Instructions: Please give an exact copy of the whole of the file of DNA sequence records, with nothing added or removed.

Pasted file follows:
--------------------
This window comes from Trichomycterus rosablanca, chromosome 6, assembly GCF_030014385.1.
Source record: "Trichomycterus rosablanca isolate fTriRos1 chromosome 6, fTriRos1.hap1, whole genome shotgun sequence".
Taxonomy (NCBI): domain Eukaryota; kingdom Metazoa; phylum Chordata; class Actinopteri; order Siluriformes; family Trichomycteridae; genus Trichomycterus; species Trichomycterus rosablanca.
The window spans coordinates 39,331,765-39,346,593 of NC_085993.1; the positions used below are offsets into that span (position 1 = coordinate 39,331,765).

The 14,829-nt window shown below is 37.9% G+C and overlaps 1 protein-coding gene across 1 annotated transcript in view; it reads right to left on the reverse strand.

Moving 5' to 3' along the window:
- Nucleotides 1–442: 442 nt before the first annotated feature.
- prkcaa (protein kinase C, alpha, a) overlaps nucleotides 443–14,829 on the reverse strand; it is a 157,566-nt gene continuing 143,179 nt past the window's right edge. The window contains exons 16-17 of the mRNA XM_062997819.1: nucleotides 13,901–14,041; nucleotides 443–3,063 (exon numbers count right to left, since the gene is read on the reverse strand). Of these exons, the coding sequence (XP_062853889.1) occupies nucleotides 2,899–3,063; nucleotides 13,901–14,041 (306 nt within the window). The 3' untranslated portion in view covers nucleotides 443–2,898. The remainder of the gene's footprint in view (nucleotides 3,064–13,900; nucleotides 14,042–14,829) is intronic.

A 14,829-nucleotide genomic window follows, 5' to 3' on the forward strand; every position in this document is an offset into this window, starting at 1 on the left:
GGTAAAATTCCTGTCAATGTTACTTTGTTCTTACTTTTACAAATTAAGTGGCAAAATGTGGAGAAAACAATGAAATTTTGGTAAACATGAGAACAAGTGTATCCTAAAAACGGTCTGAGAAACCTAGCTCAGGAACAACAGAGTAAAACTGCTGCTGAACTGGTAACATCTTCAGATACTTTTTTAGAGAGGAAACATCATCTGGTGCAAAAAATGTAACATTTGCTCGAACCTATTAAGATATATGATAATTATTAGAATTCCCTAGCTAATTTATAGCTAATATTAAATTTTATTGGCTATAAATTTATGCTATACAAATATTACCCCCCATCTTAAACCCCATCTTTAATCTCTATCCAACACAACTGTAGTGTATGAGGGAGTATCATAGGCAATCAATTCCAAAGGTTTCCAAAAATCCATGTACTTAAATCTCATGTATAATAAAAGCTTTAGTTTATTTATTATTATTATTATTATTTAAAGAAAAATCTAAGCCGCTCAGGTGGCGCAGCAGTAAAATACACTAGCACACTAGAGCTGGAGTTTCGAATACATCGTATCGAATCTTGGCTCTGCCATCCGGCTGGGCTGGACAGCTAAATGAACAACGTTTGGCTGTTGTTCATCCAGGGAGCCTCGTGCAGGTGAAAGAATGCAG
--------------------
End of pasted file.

This window comes from Trichomycterus rosablanca, chromosome 6, assembly GCF_030014385.1.
Source record: "Trichomycterus rosablanca isolate fTriRos1 chromosome 6, fTriRos1.hap1, whole genome shotgun sequence".
Taxonomy (NCBI): domain Eukaryota; kingdom Metazoa; phylum Chordata; class Actinopteri; order Siluriformes; family Trichomycteridae; genus Trichomycterus; species Trichomycterus rosablanca.
The window spans coordinates 39,331,765-39,346,593 of NC_085993.1; the positions used below are offsets into that span (position 1 = coordinate 39,331,765).

The 14,829-nt window shown below is 37.9% G+C and overlaps 1 protein-coding gene across 1 annotated transcript in view; it reads right to left on the reverse strand.

Moving 5' to 3' along the window:
- Nucleotides 1–442: 442 nt before the first annotated feature.
- prkcaa (protein kinase C, alpha, a) overlaps nucleotides 443–14,829 on the reverse strand; it is a 157,566-nt gene continuing 143,179 nt past the window's right edge. The window contains exons 16-17 of the mRNA XM_062997819.1: nucleotides 13,901–14,041; nucleotides 443–3,063 (exon numbers count right to left, since the gene is read on the reverse strand). Of these exons, the coding sequence (XP_062853889.1) occupies nucleotides 2,899–3,063; nucleotides 13,901–14,041 (306 nt within the window). The 3' untranslated portion in view covers nucleotides 443–2,898. The remainder of the gene's footprint in view (nucleotides 3,064–13,900; nucleotides 14,042–14,829) is intronic.

A 14,829-nucleotide genomic window follows, 5' to 3' on the forward strand; every position in this document is an offset into this window, starting at 1 on the left:
GGTAAAATTCCTGTCAATGTTACTTTGTTCTTACTTTTACAAATTAAGTGGCAAAATGTGGAGAAAACAATGAAATTTTGGTAAACATGAGAACAAGTGTATCCTAAAAACGGTCTGAGAAACCTAGCTCAGGAACAACAGAGTAAAACTGCTGCTGAACTGGTAACATCTTCAGATACTTTTTTAGAGAGGAAACATCATCTGGTGCAAAAAATGTAACATTTGCTCGAACCTATTAAGATATATGATAATTATTAGAATTCCCTAGCTAATTTATAGCTAATATTAAATTTTATTGGCTATAAATTTATGCTATACAAATATTACCCCCCATCTTAAACCCCATCTTTAATCTCTATCCAACACAACTGTAGTGTATGAGGGAGTATCATAGGCAATCAATTCCAAAGGTTTCCAAAAATCCATGTACTTAAATCTCATGTATAATAAAAGCTTTAGTTTATTTATTATTATTATTATTATTTAAAGAAAAATCTAAGCCGCTCAGGTGGCGCAGCAGTAAAATACACTAGCACACTAGAGCTGGAGTTTCGAATACATCGTATCGAATCTTGGCTCTGCCATCCGGCTGGGCTGGACAGCTAAATGAACAACGTTTGGCTGTTGTTCATCCAGGGAGCCTCGTGCAGGTGAAAGAATGCAG